This reaction usually applies to the interconversion of di- and trivalent metal ions, which involves the exchange of only one electron. The process is called self-exchange, meaning that the ion appears to exchange electrons with itself. The standard electrode potential for the equilibrium

[M(H2O)6]2+ + [M(H2O)6]3+ is in equilibrium with [M(H2O)6]3+ + [M(H2O)6]2+
Standard redox potential for the couple M2+, M3+ / V
V Cr Mn Fe Co
-0.26 -0.41 +1.51 +0.77 +1.82

shows the increasing stability of the lower oxidation state as atomic number increases. The very large value for the manganese couple is a consequence of the fact that octahedral manganese(II) has zero crystal field stabilization energy (CFSE) but manganese(III) has 3 units of CFSE. [5]

Using labels to keep track of the metals, the self-exchange process is written as:

[M(H2O)6]2+ + [M*(H2O)6]3+ → [M*(H2O)6]2+ + [M(H2O)6]3+

The rates of electron exchange vary widely, the variations being attributable to differing reorganization energies: when the 2+ and 3+ ions differ widely in structure, the rates tend to be slow.[6] The electron transfer reaction proceeds via an outer sphere electron transfer. Most often large reorganizational energies are associated with changes in the population of the eg level, at least for octahedral complexes

Acid-base reactions

Solutions of metal aquo complexes are acidic owing to the ionization of protons from the water ligands. In dilute solution chromium(III) aquo complex has a pKa of about 4.3:

[Cr(H2O)6]3+ is in equilibrium with [Cr(H2O)5(OH)]2+ + H+

Thus, the aquo ion is a weak acid, of comparable strength to acetic acid (pKa of about 4.8). This is typical of the trivalent ions. The influence of the electronic configuration on acidity is shown by the fact that [Ru(H2O)6]3+ (pKa = 2.7) is more acidic than [Rh(H2O)6]3+ (pKa =4), despite the fact that Rh(III) is expected to be more electronegative. This effect is related to the stabilization of the pi-donor hydroxide ligand by the (t2g)5 Ru(III) centre.[2]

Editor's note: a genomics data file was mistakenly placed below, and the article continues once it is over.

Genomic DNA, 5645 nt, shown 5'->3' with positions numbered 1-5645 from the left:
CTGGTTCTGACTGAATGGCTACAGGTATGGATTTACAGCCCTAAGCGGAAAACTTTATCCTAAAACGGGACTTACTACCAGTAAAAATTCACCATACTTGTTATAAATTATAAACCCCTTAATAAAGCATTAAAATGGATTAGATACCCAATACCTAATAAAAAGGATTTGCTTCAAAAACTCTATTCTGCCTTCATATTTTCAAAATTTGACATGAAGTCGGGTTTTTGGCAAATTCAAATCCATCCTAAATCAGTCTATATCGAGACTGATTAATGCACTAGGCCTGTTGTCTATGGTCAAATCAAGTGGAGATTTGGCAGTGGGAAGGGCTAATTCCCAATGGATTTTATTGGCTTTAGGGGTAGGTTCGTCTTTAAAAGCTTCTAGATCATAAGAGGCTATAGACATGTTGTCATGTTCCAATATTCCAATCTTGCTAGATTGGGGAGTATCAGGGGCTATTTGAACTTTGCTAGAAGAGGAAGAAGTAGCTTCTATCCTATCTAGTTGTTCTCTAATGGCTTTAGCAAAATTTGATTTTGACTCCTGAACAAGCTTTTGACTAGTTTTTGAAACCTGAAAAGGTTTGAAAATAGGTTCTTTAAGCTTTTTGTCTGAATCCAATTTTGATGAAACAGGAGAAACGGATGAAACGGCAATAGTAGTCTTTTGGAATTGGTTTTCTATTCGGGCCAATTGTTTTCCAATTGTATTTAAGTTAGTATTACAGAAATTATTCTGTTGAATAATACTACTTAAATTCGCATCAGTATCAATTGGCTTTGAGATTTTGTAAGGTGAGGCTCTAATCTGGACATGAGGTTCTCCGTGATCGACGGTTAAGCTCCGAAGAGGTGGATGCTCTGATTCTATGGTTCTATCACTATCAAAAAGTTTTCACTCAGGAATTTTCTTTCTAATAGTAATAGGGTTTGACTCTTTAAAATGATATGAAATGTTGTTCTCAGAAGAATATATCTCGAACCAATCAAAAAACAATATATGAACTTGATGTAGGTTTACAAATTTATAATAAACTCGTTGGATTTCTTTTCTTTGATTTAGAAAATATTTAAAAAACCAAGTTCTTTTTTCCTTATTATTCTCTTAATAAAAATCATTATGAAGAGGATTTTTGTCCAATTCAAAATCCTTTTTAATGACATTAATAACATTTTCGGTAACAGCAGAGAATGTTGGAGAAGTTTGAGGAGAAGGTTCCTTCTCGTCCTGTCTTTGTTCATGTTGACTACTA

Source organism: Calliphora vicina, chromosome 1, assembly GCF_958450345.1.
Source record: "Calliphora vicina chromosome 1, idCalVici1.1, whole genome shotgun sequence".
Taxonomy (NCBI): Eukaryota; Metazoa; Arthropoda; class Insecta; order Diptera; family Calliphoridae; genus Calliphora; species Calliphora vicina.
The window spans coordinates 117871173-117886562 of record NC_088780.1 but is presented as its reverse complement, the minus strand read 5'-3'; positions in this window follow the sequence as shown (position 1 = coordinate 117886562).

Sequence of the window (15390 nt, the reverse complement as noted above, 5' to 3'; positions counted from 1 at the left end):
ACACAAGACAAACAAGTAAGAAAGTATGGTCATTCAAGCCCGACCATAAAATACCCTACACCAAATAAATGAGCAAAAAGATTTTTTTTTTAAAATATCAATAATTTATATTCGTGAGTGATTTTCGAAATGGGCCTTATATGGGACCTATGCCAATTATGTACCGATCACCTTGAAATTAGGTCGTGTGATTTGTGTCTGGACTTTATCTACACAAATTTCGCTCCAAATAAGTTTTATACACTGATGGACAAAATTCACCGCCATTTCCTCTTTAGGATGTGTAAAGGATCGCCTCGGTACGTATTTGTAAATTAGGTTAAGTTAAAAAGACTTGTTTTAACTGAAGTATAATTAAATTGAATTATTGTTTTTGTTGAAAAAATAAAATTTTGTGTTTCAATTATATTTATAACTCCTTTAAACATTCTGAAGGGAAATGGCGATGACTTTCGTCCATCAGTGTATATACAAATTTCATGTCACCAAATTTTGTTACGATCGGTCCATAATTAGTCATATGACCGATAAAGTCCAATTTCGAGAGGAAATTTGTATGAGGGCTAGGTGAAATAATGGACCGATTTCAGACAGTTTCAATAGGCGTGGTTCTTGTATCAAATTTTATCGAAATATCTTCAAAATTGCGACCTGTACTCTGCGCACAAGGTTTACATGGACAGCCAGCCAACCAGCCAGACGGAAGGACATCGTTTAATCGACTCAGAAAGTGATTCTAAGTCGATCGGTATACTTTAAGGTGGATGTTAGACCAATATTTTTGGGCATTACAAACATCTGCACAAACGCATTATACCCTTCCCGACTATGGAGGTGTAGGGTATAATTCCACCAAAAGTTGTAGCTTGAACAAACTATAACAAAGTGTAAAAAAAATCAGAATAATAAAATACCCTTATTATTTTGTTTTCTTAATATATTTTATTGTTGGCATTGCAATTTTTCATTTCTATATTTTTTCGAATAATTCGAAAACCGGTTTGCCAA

In more concentrated solutions, some metal hydroxo complexes undergo condensation reactions, known as olation, to form polymeric species. Many minerals, form via olation. Aquo ions of divalent metal ions are less acidic than those of trivalent cations.

The hydrolyzed species species often exhibit very different properties from the precursor hexaaquo complex. For example, water exchange in [Al(H2O)5OH]2+ is some 20000 times faster than in [Al(H2O)6]3+.


  1. ^ Mark I. Ogden and Paul D. Beer "Water & O-Donor Ligands" in Encyclopedia of Inorganic Chemistry, Wiley-VCH, 2006, Weinheim. doi:10.1002/0470862106.ia255
  2. ^ a b c S. F. Lincoln, D. T. Richens, A. G. Sykes "Metal Aqua Ions" Comprehensive Coordination Chemistry II Volume 1, Pages 515-555. doi:10.1016/B0-08-043748-6/01055-0
  3. ^ For Mn(II), Fe(II), Fe(III): T. K. Sham, J. B. Hastings, M. L. Perlman "Structure and dynamic behavior of transition-metal ions in aqueous solution: an EXAFS study of electron-exchange reactions" J. Am. Chem. Soc., 1980, 102 (18), pp 5904–5906. doi:10.1021/ja00538a033. For Ti(III), V(III), Cr(III): B. Kallies, R. Meier "Electronic Structure of 3d [M(H2O)6]3+ Ions from ScIII to FeIII: A Quantum Mechanical Study Based on DFT Computations and Natural Bond Orbital Analyses" Inorg. Chem., 2001, 40 (13), pp 3101–3112. doi:10.1021/ic001258t
  4. ^ a b Lothar Helm, André E. Merbach "Inorganic and Bioinorganic Solvent Exchange Mechanisms" Chemical Reviews 2005, volume 105, 1923-1959. doi:10.1021/cr030726o
  5. ^ Burgess, John (1978). Metal Ions in Solution. Chichester: Ellis Horwood. ISBN 0-85312-027-7.  p. 236.
  6. ^ R. G. Wilkins Kinetics and Mechanism of Reactions of Transition Metal Complexes, 2nd Edition, VCH, Weinheim, 1991. ISBN 1-56081-125-0